The aim of the research I will draw upon was to examine how educators and digital learning professionals (e.g., learning designers/technologists, media producers) work together to make decisions when they design for credit-bearing online learning in university settings. Specifically, it investigated the design processes they follow, the factors that influence their design decisions, and the nature and rationale behind their pedagogic choices. A multiple case study was employed as the overarching methodology with data collected from seven design teams (‘cases’) across six UK-based universities. Five out of the six selected design teams were based in research-intensive universities, while one was in a post-92 teaching-focused university. Data were gathered through multiple methods and at different design phases. One-to-one semi-structured interviews with educators and digital learning professionals in two phases (before and after the design of online modules) and non-participant observations of design meetings were conducted to capture participants’ insights. Relevant documents (e.g., design documents, learning and teaching strategies) were also analysed as secondary evidence sources.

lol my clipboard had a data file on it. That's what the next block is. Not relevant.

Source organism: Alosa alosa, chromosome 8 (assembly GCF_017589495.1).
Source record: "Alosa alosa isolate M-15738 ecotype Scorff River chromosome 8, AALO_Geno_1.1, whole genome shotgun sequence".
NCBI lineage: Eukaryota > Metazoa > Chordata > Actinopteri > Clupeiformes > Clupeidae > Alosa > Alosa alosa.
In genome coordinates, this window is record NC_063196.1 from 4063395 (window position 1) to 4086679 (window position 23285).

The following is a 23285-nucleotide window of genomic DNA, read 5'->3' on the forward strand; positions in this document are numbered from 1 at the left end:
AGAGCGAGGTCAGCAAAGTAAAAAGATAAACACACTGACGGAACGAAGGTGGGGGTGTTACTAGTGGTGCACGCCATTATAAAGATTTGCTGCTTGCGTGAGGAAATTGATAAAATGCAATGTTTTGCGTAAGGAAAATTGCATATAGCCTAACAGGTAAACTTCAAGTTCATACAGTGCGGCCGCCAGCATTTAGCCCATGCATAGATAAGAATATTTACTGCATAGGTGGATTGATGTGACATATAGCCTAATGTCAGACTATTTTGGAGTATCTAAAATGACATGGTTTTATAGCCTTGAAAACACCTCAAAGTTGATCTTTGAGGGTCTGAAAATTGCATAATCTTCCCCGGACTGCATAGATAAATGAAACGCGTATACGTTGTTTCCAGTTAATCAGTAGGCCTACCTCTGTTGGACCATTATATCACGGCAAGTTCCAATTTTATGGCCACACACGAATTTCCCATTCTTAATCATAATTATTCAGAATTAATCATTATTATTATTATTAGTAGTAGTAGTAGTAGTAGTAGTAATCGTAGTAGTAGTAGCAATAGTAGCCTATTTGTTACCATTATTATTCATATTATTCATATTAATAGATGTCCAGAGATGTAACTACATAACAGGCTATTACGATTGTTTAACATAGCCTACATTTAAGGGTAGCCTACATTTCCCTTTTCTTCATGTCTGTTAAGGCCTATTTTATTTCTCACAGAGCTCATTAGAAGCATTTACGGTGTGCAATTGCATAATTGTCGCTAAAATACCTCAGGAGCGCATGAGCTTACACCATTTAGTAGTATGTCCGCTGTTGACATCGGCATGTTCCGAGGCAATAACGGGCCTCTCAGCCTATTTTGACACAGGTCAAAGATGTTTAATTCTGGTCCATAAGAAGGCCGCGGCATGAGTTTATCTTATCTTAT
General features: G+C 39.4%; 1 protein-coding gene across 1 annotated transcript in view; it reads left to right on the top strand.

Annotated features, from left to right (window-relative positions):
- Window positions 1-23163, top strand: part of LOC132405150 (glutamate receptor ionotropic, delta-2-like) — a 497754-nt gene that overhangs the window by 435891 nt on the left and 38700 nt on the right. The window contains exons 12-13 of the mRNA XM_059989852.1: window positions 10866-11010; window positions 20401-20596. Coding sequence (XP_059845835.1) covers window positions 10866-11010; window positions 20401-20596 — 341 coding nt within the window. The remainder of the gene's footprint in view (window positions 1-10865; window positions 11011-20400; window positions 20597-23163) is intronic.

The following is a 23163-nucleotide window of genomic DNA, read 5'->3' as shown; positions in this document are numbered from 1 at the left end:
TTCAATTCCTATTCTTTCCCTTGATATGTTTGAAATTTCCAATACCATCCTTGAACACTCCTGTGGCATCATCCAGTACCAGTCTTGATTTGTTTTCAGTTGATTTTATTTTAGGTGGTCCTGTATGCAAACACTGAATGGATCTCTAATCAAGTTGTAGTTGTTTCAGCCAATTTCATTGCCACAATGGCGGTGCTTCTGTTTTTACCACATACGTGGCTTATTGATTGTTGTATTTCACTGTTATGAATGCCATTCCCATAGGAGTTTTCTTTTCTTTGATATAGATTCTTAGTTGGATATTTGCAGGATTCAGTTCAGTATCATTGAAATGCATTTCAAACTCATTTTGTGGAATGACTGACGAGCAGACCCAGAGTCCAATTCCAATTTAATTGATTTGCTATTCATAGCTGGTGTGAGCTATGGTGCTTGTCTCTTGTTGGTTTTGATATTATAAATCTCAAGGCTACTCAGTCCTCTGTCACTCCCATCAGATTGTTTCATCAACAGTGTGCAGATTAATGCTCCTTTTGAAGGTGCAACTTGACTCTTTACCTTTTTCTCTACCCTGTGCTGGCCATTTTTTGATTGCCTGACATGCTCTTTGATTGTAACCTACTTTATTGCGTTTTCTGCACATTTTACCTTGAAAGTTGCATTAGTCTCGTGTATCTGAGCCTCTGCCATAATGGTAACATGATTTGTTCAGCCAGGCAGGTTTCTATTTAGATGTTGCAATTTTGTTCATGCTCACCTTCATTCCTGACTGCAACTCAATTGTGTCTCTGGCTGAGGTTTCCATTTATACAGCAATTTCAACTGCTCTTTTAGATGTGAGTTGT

Engeström’s (1987, 2001) CHAT1 was seen as the most suitable theoretical framework to guide this research. This is because my aim was to explain the nature of design activities and decisions of those involved through their multiple perspectives and traditions and within their broader sociocultural contexts (e.g., rules, mediating artifacts, community, as show in Figure 1). CHAT successfully captured the new ‘rule’ introduced to the educators’ activity by their institutions; this requires them to work with digital learning professionals, rather than in isolation as in their past well-established university learning design activities. This new rule for collaboration between educators and digital learning professionals throughout an extended period (from four months to over a year) was established by university management for the design of pedagogically sound online learning and teaching. Design for online learning and teaching was seen as a new activity for the academic communities (of the selected universities) who had no or very limited prior experience in online learning contexts and the potentially new educational possibilities it might offer (Bayne & Gallagher, 2021). To this end, interdisciplinary collaboration for online learning design has been seen as a promising strategy for combining relevant expertise and encouraging the design of innovative and robust online programmes (Burrell et al., 2015; McInnes et al., 2020).